Use Your Sense(s)

Today’s guest blogger is John Lindermuth, author of sixteen novels, including eight in the Sticks Hetrick series.  John is a retired newspaper editor who now serves as librarian for the county historical society, assisting patrons with genealogy and research. He is a member of the International Thriller Writers and past vice-president of the Short Mystery Fiction Society.  Today, he talks about using the five senses to engage the reader.  And he previews The Battered Body, featuring Sylvester Tilghman, one of his most popular characters.

Are you using your senses?

We all perceive the world around us by the use of our senses–sight, sound, touch, smell and taste.

Utilizing these senses in your writing can convey the reader into the world you’ve created and make the journey into this place more convincing and memorable. But it’s important to go beyond a mere description. Make it “real” by calling on your memories/experiences and expand on it with the help of metaphor and simile. Be creative.

As E. L. Doctorow, one of my favorite writers, put it, “Good writing is supposed to evoke sensation in the reader–not the fact that it is raining, but the feeling of being rained upon.”

Opinion about the ranking of the senses varies. Most of us would probably rank sight and sound first. But Rudyard Kipling, for one, gave precedence to one less often considered. “Smells,” he wrote, “are surer than sights or sounds to make your heart-strings crack.” Kipling contended odor lingers longer in our memory than things we see or hear.

There’s a writing cliche about “a dark and stormy night” and we’re all familiar with the rule about not starting a story with weather. Yet, weather is an important feature in all of our lives. Everyone can relate to it and, used properly, weather can add to setting and mood in your story.

Weather has an important role in The Bartered Body, my latest mystery. A blizzard of epic proportion actually did occur in the eastern United States on the dates mentioned in the story. I hope I’ve employed my senses so readers will relate to Syl and Cyrus as they trudge through drifts and battle the biting wind while attempting to solve the mysteries facing them in this adventure.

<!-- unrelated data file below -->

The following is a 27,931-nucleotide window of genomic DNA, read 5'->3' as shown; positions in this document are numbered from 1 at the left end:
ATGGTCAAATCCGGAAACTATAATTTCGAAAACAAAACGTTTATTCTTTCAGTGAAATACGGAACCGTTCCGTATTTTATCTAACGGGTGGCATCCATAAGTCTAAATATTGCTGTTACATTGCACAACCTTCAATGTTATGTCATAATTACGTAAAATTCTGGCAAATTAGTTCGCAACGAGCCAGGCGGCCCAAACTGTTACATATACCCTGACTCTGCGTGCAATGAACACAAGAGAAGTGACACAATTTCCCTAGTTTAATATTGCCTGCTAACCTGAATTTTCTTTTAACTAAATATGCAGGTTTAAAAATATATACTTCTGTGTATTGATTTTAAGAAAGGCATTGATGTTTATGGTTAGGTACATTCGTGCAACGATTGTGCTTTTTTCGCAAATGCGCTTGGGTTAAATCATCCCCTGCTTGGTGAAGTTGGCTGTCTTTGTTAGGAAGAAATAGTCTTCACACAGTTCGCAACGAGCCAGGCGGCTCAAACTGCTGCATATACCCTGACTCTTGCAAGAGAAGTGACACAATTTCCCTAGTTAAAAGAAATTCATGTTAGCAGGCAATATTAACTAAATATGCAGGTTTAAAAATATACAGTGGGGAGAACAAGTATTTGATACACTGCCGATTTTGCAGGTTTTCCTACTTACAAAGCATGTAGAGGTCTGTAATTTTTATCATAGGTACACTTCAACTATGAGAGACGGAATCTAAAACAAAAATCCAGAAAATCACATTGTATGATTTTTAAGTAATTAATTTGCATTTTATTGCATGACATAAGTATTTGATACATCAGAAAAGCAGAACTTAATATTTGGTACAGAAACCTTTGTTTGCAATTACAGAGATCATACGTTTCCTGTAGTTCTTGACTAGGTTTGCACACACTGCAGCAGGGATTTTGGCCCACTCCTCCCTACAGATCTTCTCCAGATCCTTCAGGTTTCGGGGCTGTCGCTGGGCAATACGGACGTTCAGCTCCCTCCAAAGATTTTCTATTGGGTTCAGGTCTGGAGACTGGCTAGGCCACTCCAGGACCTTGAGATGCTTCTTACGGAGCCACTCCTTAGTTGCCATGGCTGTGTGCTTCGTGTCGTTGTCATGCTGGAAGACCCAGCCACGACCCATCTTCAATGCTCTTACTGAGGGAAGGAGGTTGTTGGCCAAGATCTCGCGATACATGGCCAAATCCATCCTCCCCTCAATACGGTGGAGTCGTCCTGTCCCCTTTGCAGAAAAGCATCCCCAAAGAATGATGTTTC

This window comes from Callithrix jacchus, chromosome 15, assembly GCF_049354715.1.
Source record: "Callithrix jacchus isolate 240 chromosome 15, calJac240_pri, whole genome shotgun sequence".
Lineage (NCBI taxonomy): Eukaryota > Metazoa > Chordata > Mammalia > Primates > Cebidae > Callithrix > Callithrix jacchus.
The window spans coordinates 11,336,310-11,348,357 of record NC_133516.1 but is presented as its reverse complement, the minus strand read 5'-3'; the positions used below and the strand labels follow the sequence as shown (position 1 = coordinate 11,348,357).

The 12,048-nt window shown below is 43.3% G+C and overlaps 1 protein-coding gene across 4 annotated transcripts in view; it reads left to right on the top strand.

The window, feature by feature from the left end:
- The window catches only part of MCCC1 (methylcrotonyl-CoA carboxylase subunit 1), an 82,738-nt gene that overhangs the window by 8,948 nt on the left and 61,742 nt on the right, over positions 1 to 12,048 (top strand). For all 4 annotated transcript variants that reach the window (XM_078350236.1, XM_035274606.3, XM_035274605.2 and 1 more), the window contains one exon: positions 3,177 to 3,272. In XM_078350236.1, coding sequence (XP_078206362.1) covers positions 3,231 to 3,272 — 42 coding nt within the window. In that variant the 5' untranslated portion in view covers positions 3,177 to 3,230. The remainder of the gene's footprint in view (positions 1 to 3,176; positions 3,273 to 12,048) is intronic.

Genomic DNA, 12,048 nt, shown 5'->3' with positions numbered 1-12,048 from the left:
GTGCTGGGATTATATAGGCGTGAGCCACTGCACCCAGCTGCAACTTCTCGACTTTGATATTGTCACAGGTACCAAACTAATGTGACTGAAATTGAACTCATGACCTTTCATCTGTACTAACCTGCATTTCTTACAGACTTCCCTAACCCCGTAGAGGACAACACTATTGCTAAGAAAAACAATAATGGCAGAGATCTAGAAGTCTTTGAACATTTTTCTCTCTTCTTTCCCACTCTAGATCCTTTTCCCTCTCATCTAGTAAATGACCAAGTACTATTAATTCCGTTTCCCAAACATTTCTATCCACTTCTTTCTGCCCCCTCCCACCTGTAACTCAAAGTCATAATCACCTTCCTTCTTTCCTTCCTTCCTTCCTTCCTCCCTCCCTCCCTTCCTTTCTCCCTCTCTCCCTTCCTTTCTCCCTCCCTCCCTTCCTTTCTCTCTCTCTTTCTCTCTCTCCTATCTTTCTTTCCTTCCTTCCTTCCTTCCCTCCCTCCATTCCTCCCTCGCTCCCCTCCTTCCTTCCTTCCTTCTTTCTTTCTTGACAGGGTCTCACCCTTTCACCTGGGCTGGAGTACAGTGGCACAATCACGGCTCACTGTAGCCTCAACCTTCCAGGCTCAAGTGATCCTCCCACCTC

Please leave a comment and tell us how you use the senses in a novel.  Or which is your favorite?  Do you ever think about using the sense of smell?  Thanks.

Here’s a blurb for The Bartered Body:

The Bartered Body by [Lindermuth, J R]

Why would thieves steal the body of a dead woman?

That’s the most challenging question yet to be faced by Sylvester Tilghman, the third of his family to serve as sheriff of Arahpot, Jordan County, Pennsylvania, in the waning days of the 19th century.

And it’s not just any body but that of Mrs. Arbuckle, Nathan Zimmerman’s late mother-in-law. Zimmerman is burgess of Arahpot and Tilghman’s boss, which puts more than a little pressure on the sheriff to solve the crime in a hurry.

Syl’s investigation is complicated by the arrival in town of a former flame who threatens his relationship with his sweetheart Lydia Longlow; clashes with his old enemy, former burgess McLean Ruppenthal; a string of armed robberies, and a record snowstorm that shuts down train traffic, cuts off telegraph service and freezes cattle in the fields.

It will take all of Syl’s skills and the help of his deputy and friends to untangle the various threads and bring the criminals to justice.

Buy links: https://www.sunburypressstore.com/The-Bartered-Body-9781620067567.htm

https://www.barnesandnoble.com/w/books/1128291698?ean=9781620067567

Please leave us your thoughts on the use of the senses in a book.  Thanks.  jim

 

A Slippery Slope

Political Dirty Trick

For some time, I had been contemplating writing a story about a basically good person who is convinced to step over the line. Once over that line, the slope gets slippery. And it only gets slipperier as he or she moves.

I had intended to name the book, The Slippery Slope.

After watching national politics, I thought I might write a story about a political dirty trick. Please note, I was not, and am still not, taking sides. There were questionable activities on all sides. I had, and have, no political agenda in any of my writing. But authors need a background for the stories, and a real one works well if you are not writing fantasy.

Asking the important question for writers (What if?),  what if something went terribly wrong? There was an unexpected outcome.

Eventually, these two ideas came together to form the basis for Political Dirty Trick.